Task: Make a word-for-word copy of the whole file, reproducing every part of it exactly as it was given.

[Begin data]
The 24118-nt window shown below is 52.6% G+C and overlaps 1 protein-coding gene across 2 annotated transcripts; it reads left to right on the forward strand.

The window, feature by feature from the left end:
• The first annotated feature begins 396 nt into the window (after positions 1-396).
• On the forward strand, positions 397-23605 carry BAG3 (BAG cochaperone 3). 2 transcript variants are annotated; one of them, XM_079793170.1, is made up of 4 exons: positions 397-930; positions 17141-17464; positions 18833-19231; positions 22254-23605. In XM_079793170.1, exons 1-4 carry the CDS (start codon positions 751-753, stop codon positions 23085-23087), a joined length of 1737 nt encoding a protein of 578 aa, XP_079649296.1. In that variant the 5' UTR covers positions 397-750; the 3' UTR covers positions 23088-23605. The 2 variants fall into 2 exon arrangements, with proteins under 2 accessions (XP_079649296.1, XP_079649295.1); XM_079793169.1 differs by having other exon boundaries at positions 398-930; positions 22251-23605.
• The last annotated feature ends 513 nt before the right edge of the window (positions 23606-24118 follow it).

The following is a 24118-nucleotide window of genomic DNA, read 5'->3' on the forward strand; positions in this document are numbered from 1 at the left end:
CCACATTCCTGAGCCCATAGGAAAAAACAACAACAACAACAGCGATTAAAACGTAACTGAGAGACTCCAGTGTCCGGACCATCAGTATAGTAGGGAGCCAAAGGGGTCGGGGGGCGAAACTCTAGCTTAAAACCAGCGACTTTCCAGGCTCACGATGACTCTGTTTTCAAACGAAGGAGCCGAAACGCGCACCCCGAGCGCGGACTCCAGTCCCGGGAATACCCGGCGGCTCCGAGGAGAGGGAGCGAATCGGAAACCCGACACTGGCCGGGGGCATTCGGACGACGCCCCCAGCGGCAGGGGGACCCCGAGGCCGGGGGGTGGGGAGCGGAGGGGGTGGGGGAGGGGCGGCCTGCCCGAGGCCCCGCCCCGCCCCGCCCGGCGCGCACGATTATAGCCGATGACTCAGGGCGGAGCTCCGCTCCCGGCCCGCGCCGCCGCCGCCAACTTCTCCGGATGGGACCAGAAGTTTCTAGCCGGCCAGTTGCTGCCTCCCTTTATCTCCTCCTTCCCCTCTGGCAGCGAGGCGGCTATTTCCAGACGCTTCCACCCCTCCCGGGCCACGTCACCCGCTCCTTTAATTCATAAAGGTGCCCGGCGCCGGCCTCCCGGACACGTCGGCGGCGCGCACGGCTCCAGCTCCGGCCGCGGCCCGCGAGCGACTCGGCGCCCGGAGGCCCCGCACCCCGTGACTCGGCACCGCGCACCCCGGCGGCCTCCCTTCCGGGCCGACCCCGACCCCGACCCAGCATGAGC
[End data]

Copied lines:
The 24118-nt window shown below is 52.6% G+C and overlaps 1 protein-coding gene across 2 annotated transcripts; it reads left to right on the forward strand.

The window, feature by feature from the left end:
• The first annotated feature begins 396 nt into the window (after positions 1-396).
• On the forward strand, positions 397-23605 carry BAG3 (BAG cochaperone 3). 2 transcript variants are annotated; one of them, XM_079793170.1, is made up of 4 exons: positions 397-930; positions 17141-17464; positions 18833-19231; positions 22254-23605. In XM_079793170.1, exons 1-4 carry the CDS (start codon positions 751-753, stop codon positions 23085-23087), a joined length of 1737 nt encoding a protein of 578 aa, XP_079649296.1. In that variant the 5' UTR covers positions 397-750; the 3' UTR covers positions 23088-23605. The 2 variants fall into 2 exon arrangements, with proteins under 2 accessions (XP_079649296.1, XP_079649295.1); XM_079793169.1 differs by having other exon boundaries at positions 398-930; positions 22251-23605.
• The last annotated feature ends 513 nt before the right edge of the window (positions 23606-24118 follow it).

The following is a 24118-nucleotide window of genomic DNA, read 5'->3' on the forward strand; positions in this document are numbered from 1 at the left end:
CCACATTCCTGAGCCCATAGGAAAAAACAACAACAACAACAGCGATTAAAACGTAACTGAGAGACTCCAGTGTCCGGACCATCAGTATAGTAGGGAGCCAAAGGGGTCGGGGGGCGAAACTCTAGCTTAAAACCAGCGACTTTCCAGGCTCACGATGACTCTGTTTTCAAACGAAGGAGCCGAAACGCGCACCCCGAGCGCGGACTCCAGTCCCGGGAATACCCGGCGGCTCCGAGGAGAGGGAGCGAATCGGAAACCCGACACTGGCCGGGGGCATTCGGACGACGCCCCCAGCGGCAGGGGGACCCCGAGGCCGGGGGGTGGGGAGCGGAGGGGGTGGGGGAGGGGCGGCCTGCCCGAGGCCCCGCCCCGCCCCGCCCGGCGCGCACGATTATAGCCGATGACTCAGGGCGGAGCTCCGCTCCCGGCCCGCGCCGCCGCCGCCAACTTCTCCGGATGGGACCAGAAGTTTCTAGCCGGCCAGTTGCTGCCTCCCTTTATCTCCTCCTTCCCCTCTGGCAGCGAGGCGGCTATTTCCAGACGCTTCCACCCCTCCCGGGCCACGTCACCCGCTCCTTTAATTCATAAAGGTGCCCGGCGCCGGCCTCCCGGACACGTCGGCGGCGCGCACGGCTCCAGCTCCGGCCGCGGCCCGCGAGCGACTCGGCGCCCGGAGGCCCCGCACCCCGTGACTCGGCACCGCGCACCCCGGCGGCCTCCCTTCCGGGCCGACCCCGACCCCGACCCAGCATGAGC